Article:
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A. M. Makarfi

Department of Agricultural Economics and Extension,

Bayero University, Kano, Nigeria

J. O. Olukosi

Department of Agric. Economics, Rural Sociology &Extension

Ahmadu Bello University, Zaria, Kaduna State, Nigeria


Microfinance Institutions (MFIs) have evolved as a veritable strategy for alleviating poverty among the active poor in developing countries. This study aimed at measuring the performances and challenges posed to MFIs as financiers of poor entrepreneur farmers and other low resource-based individuals was conducted as a field survey, using multiphase sampling technique to select samples for detailed analysis. Two sets of questionnaires were administered on the eleven (11) MFI decision units in Kano State, Nigeria, to collect information on their characteristics, financial resources and mode of operations; sources and uses of funds, resource use efficiency as well as outreach. Levels of savings of members, microloans packaged and delivered, women participation, and profits generated as well as returns to investments and to assets were measured. The results showed that three categories of MFIs operate in the area of study namely: formal finance institutions (FFIs), semi-formal finance institutions (SFFIs), and informal finance institutions (IFFIs) each with its unique features and mode of operations. They share many common problems such as low level of member savings, low equity levels in all cases and high level of borrowed funds. Average returns on assets for IFFI and SFFI ranged from 4% to 6% over the period, and confirms efficient use of resources while high dependence on costly borrowed funds as against savings by members may delay achievement of sustainability going by their level of dependence on subsidy. As to the main activities financed by MFIs, petty trading ranks first followed by farming, equipment financing, livestock rearing, food and restaurant services, artisans and household wares trading respectively. With regards to problems and constraints to their growth, descending order of importance, they ranked the following factors: lack of qualified staff, inadequate working capital, board decision problems, fund recovery, government policy changes, and difficulty in sourcing additional funds, as the most crucial. Overall it is evident that MFIs in Kano are profitable, efficient and could be sustainable if the identified problems and constraints are addressed by stakeholders and suggested solutions like broadening the savings base and training for staff are adhered to.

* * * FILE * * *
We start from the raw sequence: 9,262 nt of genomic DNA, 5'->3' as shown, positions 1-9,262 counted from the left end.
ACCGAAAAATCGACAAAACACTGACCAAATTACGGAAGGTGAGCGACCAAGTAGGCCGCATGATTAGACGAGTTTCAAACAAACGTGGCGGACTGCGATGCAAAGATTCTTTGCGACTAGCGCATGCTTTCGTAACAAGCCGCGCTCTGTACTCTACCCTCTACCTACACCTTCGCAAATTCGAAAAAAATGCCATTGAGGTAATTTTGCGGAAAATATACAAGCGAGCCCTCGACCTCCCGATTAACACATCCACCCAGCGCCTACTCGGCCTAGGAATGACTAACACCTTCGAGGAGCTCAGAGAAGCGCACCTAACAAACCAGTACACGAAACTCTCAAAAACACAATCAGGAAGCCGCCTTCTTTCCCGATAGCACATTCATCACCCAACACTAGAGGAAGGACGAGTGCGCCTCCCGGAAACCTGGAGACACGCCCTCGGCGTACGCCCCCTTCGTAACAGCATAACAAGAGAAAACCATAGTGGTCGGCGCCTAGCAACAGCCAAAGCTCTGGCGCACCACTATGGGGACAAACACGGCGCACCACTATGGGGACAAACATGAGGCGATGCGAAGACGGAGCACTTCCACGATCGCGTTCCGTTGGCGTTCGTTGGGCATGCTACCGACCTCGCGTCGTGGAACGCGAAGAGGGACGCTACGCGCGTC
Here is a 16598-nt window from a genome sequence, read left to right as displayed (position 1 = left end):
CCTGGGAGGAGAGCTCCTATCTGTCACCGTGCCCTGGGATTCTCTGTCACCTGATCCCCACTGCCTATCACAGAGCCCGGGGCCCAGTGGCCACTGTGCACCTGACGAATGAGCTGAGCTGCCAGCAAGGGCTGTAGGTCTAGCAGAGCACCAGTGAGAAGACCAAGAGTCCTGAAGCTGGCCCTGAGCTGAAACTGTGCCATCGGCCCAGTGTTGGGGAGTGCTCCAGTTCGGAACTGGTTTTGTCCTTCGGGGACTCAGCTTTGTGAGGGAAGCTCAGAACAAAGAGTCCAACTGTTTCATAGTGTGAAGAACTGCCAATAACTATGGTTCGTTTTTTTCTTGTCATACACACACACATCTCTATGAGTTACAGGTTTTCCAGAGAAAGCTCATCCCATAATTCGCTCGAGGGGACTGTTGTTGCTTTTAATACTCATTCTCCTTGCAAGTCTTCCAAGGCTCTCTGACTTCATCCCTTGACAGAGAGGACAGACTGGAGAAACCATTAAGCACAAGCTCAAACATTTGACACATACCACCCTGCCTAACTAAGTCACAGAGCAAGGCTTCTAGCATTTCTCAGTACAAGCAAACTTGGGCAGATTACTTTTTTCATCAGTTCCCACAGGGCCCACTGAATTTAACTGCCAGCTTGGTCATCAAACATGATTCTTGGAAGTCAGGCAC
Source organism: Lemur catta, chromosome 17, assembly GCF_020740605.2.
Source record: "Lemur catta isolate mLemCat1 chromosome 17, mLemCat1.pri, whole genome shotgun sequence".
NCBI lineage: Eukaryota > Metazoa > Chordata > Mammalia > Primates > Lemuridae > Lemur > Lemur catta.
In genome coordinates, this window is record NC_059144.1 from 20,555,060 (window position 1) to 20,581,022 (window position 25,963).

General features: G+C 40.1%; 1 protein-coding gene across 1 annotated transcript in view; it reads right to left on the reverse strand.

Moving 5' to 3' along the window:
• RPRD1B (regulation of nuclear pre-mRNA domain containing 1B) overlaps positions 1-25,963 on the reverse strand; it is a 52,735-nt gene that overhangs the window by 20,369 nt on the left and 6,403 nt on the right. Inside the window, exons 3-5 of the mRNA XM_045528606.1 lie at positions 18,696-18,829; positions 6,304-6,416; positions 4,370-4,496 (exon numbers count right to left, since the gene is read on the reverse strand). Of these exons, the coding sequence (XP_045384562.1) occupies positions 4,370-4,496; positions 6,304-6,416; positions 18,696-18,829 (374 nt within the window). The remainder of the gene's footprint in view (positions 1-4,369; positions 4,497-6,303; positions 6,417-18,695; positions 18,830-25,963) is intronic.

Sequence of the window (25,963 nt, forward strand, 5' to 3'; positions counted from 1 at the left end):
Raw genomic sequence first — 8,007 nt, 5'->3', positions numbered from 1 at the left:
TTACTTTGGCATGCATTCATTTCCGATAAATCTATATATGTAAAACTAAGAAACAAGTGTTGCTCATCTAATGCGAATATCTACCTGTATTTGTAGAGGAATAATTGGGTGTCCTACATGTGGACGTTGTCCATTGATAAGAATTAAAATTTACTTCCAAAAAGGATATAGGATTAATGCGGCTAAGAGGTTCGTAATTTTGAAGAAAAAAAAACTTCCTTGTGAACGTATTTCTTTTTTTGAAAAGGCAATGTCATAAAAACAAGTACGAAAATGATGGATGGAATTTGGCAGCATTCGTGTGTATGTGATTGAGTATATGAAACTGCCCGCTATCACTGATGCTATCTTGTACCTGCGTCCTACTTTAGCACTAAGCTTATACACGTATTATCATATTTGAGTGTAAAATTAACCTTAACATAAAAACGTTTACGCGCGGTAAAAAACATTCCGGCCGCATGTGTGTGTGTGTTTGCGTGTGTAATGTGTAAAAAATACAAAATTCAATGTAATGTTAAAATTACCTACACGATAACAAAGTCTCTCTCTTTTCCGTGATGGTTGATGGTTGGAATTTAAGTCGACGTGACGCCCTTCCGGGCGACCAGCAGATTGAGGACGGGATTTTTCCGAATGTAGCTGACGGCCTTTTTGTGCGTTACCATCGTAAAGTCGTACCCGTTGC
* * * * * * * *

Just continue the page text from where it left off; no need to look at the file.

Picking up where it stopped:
Key words: Microfinance, performances, constraints, sustainability.